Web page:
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An Update on Important Coal Indicators that You Need to Know

PART:
1 2 3 4 5 6 7
Part 2
An Update on Important Coal Indicators that You Need to Know PART 2 OF 7

How High Natural Gas Prices Could Benefit Coal Miners

Natural gas prices

Henry Hub benchmark natural gas prices came in at $2.91 per MMBtu (million British thermal units) for the week ended on October 7, 2016. This compares to $3.01 per MMBtu for the previous week. Natural gas futures prices rose to $3.03 per MMBtu for the week ended on October 7, from $2.96 per MMBtu for the previous week.

How High Natural Gas Prices Could Benefit Coal Miners

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Moreover, lower-than-expected natural gas inventory addition week-over-week led natural gas spot prices to gain by nearly 4% to $3.34 during the intraday trading session on October 13, 2016.

Why are these indicators important?

The shale gas boom across the United States has led to a massive rise in natural gas production. This spurred a fall in natural gas prices, and as a result, natural gas became a strong competitor of coal, particularly in 2015. Cleaner, more competitive natural gas has eaten away at the market share of coal in electricity generation, which is a continuing trend.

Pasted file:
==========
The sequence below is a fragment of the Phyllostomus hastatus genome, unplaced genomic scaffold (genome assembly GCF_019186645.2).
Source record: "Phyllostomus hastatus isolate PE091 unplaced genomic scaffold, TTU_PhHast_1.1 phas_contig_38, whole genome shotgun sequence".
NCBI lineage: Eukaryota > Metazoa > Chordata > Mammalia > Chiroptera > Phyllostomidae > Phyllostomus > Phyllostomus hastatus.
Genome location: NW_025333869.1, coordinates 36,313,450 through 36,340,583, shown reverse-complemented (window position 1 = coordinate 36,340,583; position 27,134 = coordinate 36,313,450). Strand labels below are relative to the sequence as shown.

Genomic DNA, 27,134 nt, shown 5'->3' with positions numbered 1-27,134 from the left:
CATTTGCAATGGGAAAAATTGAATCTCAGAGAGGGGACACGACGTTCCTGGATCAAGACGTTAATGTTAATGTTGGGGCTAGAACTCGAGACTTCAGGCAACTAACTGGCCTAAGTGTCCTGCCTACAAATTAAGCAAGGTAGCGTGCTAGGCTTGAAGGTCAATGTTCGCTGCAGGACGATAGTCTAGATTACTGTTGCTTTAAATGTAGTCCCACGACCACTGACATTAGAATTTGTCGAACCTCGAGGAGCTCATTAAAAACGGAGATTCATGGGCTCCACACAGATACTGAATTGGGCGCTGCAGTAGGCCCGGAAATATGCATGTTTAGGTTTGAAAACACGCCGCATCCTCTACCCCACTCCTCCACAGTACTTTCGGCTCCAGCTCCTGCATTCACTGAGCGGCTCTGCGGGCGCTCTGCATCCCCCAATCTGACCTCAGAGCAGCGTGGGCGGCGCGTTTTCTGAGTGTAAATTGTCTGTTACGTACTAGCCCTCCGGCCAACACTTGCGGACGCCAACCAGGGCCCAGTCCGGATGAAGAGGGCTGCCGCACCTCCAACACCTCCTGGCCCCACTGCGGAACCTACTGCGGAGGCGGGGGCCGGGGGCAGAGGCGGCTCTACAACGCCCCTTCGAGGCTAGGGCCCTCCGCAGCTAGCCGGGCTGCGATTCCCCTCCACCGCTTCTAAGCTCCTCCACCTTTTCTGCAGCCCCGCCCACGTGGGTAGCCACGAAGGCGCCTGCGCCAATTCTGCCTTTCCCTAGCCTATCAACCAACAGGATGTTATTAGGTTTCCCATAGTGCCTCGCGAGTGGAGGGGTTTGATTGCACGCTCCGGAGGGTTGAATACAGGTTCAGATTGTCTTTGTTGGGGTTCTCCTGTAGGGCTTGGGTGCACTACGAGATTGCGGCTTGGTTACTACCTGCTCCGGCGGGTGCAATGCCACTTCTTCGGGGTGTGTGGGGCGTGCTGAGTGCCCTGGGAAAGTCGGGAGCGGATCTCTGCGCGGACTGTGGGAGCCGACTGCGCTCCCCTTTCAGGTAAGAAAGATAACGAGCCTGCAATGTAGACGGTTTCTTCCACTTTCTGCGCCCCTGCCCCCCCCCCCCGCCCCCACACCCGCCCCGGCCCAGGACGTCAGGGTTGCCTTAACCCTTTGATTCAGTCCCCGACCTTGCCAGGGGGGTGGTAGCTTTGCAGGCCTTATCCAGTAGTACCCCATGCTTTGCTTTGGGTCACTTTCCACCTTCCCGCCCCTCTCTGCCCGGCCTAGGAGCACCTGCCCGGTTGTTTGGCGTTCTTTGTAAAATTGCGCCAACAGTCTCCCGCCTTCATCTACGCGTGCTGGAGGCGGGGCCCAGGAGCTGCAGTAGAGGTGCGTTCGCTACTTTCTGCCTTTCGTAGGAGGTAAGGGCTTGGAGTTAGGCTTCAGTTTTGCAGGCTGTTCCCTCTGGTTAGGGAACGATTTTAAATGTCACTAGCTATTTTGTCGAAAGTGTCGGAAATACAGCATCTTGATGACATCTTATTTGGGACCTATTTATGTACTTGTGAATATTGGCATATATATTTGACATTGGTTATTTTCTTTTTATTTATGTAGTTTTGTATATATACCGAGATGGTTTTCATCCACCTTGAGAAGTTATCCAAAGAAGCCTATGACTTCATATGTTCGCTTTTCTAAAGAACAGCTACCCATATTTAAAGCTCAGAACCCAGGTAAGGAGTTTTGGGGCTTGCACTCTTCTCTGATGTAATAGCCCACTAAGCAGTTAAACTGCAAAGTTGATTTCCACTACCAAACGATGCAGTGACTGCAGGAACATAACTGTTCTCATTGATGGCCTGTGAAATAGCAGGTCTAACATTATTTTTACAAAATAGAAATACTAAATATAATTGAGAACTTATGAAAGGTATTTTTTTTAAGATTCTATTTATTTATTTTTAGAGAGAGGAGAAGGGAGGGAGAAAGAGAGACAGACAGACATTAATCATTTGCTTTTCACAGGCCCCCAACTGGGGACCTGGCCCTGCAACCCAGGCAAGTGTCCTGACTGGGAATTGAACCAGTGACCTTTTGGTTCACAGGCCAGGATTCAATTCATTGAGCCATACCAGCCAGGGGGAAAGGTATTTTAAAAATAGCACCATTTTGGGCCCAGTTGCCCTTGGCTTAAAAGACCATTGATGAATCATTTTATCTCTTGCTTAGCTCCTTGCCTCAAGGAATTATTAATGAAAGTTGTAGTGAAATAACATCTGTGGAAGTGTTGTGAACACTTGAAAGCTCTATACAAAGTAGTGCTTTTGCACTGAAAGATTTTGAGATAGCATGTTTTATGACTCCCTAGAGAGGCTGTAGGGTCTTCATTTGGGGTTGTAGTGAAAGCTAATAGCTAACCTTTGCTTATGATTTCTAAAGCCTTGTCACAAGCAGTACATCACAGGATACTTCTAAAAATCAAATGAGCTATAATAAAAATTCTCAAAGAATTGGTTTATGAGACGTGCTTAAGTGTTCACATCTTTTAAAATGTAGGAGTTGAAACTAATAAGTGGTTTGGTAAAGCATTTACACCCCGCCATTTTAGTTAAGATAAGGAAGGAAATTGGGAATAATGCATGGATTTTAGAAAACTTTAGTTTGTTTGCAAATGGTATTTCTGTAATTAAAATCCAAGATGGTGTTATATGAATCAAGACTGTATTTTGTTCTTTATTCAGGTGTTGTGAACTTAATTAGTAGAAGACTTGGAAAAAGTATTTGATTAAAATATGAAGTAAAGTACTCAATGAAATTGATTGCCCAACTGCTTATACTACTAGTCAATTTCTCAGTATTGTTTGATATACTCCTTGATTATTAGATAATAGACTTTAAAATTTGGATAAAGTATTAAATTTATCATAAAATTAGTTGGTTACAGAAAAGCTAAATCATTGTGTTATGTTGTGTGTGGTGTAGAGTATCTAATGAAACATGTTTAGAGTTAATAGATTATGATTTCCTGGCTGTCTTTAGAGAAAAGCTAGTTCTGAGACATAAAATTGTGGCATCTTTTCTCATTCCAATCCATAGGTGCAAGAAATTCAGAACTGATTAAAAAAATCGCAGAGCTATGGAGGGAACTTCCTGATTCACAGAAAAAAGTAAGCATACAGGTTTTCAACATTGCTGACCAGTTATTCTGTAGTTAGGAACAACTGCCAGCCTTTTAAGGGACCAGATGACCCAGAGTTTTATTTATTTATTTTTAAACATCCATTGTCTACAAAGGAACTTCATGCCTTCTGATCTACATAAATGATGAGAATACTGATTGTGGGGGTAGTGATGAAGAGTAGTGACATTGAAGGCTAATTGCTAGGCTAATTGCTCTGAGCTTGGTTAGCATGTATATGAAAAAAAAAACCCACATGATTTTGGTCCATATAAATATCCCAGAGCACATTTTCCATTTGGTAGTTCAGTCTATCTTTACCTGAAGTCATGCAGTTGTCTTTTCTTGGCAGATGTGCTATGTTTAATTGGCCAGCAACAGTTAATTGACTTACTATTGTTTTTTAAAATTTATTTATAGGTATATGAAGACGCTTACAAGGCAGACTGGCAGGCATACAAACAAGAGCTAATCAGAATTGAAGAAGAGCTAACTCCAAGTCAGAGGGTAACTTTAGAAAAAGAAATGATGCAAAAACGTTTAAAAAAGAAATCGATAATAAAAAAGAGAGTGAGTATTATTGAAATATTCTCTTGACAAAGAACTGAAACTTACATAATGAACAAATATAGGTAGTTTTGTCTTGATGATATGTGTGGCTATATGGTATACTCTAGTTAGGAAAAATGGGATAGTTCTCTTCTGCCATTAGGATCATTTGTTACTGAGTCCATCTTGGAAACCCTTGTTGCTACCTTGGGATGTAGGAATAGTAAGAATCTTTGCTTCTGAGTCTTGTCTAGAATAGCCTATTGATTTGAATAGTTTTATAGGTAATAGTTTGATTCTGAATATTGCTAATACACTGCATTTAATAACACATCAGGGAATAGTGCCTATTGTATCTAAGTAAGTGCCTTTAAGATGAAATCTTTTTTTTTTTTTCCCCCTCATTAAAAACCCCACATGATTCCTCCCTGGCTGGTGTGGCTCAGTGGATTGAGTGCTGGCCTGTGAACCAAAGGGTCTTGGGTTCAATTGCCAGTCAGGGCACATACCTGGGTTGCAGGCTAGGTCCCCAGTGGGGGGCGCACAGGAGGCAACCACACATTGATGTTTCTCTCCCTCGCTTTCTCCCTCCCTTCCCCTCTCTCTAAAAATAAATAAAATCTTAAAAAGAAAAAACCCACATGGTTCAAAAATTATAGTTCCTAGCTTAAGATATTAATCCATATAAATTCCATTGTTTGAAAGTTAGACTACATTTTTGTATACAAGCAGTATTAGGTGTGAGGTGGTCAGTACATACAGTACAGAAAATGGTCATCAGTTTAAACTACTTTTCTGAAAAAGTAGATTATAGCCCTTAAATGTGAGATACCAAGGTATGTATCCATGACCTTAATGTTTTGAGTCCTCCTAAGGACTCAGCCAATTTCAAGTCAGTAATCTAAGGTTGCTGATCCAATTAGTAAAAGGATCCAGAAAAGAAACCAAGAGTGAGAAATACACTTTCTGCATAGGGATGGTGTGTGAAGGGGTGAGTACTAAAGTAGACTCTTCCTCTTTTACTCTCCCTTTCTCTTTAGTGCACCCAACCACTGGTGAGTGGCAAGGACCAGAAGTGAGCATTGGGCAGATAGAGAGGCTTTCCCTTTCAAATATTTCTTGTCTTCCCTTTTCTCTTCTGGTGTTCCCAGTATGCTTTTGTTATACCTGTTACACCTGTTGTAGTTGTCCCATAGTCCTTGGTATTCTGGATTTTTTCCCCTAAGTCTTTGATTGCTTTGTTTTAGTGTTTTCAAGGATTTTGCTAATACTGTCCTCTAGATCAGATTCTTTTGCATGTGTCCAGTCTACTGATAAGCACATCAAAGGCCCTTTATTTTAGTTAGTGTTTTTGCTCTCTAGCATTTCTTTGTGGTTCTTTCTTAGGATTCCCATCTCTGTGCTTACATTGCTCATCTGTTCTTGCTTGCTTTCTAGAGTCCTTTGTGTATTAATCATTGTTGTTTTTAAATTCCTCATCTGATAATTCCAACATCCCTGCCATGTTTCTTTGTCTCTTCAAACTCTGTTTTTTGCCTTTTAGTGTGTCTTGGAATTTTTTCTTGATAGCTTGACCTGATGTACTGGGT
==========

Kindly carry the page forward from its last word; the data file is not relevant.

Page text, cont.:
As we discussed in the first part of this series, natural gas prices and coal’s market share in electricity generation are closely related. When natural gas prices rise, coal gains market share because it becomes more economical for utilities to use coal for power generation. On the other hand, a fall in natural gas prices generally leads to a drop in coal’s market share.

Impact on coal and utilities

An increase in natural gas prices can have a positive impact on coal producers (KOL) such as Cloud Peak Energy (CLD), Alliance Resource Partners (ARLP), and Natural Resources Partners (NRP).

For utilities (XLU) such as Dynegy (DYN) and NRG Energy (NRG), the impact depends on the level of regulation. For regulated utilities, the impact is generally negligible because the cost of fuel is part of the tariff calculations. On the other hand, unregulated electricity prices are falling due to weak fuel prices, putting pressure on unregulated power producers.

Now let’s analyze the continued recovery we’ve recently seen in crude.

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